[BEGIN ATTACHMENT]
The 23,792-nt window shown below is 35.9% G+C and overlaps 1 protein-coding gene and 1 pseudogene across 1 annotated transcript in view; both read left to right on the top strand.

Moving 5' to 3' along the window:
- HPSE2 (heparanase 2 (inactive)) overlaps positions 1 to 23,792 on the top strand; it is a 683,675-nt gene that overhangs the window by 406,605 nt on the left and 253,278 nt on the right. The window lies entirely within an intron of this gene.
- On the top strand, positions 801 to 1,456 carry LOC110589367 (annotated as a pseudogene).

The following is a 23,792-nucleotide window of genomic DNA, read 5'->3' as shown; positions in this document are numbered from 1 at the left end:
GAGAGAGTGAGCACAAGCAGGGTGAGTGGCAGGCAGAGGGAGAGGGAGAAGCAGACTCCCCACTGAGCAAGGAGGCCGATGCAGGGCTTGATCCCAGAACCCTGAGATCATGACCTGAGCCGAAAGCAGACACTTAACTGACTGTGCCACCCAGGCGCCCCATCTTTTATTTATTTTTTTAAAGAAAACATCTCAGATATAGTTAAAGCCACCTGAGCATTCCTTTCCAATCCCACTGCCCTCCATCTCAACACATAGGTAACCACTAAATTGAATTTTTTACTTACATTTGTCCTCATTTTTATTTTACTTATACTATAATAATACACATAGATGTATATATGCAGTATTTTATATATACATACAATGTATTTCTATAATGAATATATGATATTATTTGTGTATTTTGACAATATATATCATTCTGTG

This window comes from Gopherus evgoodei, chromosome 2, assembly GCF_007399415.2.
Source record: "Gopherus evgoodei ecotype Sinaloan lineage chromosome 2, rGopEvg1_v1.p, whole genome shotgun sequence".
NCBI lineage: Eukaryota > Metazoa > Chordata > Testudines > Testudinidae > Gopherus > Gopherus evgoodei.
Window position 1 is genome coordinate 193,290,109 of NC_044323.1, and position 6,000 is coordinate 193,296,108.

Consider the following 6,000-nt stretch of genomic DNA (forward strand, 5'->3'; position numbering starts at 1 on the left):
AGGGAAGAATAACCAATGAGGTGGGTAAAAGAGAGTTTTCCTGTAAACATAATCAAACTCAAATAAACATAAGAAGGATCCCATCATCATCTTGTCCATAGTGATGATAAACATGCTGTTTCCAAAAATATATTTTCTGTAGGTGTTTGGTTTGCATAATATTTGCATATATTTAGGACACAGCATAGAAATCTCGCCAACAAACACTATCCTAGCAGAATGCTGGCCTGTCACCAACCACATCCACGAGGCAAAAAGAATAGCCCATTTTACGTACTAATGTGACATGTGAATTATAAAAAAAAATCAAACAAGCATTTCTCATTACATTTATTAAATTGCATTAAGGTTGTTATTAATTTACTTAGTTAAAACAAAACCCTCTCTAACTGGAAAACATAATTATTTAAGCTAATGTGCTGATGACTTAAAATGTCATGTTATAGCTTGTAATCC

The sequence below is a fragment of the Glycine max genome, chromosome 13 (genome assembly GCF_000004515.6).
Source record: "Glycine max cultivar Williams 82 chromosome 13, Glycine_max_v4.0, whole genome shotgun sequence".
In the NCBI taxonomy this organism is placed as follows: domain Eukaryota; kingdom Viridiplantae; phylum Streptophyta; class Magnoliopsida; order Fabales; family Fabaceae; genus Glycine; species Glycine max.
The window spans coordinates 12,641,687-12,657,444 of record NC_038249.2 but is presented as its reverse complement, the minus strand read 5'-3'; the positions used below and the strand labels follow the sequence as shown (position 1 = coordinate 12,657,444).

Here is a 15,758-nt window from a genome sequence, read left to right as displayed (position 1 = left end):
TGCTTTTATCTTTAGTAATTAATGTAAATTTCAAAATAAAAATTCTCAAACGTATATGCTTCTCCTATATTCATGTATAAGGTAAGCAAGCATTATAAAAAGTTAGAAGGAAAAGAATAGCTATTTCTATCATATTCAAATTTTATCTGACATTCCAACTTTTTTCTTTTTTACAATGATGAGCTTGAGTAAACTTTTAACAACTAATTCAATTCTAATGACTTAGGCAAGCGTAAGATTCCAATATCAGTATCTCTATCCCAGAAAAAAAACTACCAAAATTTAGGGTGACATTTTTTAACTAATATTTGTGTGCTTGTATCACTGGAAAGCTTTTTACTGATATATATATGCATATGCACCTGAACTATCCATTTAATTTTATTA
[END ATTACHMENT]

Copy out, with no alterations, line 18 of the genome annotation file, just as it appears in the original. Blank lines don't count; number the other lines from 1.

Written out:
TGCTTTTATCTTTAGTAATTAATGTAAATTTCAAAATAAAAATTCTCAAACGTATATGCTTCTCCTATATTCATGTATAAGGTAAGCAAGCATTATAAAAAGTTAGAAGGAAAAGAATAGCTATTTCTATCATATTCAAATTTTATCTGACATTCCAACTTTTTTCTTTTTTACAATGATGAGCTTGAGTAAACTTTTAACAACTAATTCAATTCTAATGACTTAGGCAAGCGTAAGATTCCAATATCAGTATCTCTATCCCAGAAAAAAAACTACCAAAATTTAGGGTGACATTTTTTAACTAATATTTGTGTGCTTGTATCACTGGAAAGCTTTTTACTGATATATATATGCATATGCACCTGAACTATCCATTTAATTTTATTA